You go to the bathroom with a baby attached to your boob.

You are in the kitchen for the 5 seconds you have time to escape baby, only to realize your boobs are hanging out.

Your baby decides nursing in a “normal” position is no longer fun and starts experimenting in different yoga positions. Currently popular: baby in downward dog while you lay on your side.

You are sleeping and don’t even know someone is attached to you. Beware, the boobsucker strikes!

Baby kicks the daylights out of you while nursing. Because you need to eat and exercise at the same time apparently.

You whip out a boob in public as soon as baby is hungry. Or tired. Or cranky. Or whatever is causing her to scream.

Your boobs become floppy when nursing ends. Really, you wonder if the boobs will ever inflate again.

Your baby can instantly sense you’re in the house because they smell the milk and want it from the source!

You pull the car over, hop in the backseat and nurse to sooth baby.

You miss it when it’s all over because you know it’s a special time.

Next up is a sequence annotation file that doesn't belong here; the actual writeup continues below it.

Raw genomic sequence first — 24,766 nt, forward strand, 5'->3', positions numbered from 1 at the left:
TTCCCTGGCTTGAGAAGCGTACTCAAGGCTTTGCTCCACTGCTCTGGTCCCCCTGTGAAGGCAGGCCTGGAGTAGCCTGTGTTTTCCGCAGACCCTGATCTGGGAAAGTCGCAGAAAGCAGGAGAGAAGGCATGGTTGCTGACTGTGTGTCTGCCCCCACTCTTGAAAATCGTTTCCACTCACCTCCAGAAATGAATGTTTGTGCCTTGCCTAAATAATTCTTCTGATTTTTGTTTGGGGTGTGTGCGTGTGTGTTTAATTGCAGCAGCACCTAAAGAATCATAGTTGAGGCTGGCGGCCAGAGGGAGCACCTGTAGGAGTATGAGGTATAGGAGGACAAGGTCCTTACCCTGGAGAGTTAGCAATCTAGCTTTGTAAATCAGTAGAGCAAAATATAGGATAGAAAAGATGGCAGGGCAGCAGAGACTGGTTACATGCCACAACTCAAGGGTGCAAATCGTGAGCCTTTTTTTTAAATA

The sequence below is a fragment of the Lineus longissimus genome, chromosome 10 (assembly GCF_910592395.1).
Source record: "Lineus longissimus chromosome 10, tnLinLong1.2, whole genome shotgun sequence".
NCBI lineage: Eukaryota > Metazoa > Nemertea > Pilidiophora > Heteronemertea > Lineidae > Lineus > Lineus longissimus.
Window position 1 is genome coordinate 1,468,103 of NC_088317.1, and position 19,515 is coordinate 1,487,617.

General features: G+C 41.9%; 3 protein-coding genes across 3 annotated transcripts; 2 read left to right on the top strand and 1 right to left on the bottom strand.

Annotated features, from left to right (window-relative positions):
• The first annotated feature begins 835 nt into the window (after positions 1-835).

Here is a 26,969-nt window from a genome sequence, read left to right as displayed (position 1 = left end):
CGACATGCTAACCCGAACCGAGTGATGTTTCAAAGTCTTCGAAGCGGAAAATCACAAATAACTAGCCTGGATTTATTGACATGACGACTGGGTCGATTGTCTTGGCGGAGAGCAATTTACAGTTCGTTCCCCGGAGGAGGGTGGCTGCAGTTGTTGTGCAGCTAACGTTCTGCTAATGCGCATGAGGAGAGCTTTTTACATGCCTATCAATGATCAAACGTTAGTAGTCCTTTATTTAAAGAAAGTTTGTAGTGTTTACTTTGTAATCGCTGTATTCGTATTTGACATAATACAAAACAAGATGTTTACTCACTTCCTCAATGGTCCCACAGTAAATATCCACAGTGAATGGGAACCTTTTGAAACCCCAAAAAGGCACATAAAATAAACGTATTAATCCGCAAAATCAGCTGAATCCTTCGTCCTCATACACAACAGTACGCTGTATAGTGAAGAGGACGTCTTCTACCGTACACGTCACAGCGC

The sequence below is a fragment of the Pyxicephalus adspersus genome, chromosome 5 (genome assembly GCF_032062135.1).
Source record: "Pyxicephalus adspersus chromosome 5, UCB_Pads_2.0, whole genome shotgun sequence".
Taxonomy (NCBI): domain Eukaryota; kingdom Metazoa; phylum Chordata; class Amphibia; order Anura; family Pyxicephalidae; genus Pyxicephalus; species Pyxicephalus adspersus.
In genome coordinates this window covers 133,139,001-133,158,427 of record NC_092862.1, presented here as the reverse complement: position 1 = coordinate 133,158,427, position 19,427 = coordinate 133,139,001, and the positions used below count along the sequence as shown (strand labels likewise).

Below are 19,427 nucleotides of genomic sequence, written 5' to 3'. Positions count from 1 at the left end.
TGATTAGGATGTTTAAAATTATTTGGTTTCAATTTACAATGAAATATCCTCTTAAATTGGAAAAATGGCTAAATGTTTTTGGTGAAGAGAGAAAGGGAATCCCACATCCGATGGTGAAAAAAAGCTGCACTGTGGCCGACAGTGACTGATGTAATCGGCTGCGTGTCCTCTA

Top 10 (unisex!) Eid Gifts For Toddlers That Won’t Break the Bank

Eid, marking the end of the Ramadan, is coming up in a couple weeks and I thought I’d share some favorite Eid gifts to give to children.

My friend, Sidra, at Jasmine and Marigold, compiled this lovely list of gifts. She has an adorable collection of Indian desi onesies and tee for babies and toddlers. She also sells dulhan tribe swag (super awesome if you want the bride tribe, desi style!)

I’ll let her take it from here. Thanks Sidra for sharing!

As a mother to a two-and-a-half year old, I have started shopping for my daughter’s Eid gifts – I’ll get her two or three nice presents to keep the excitement of Eid alive that morning. I also have many nieces and newphews under the age of five to shop for as well. So I came up with a list of toys that won’t break the bank, and won’t overwhelm the parents with “too many toys” syndrome.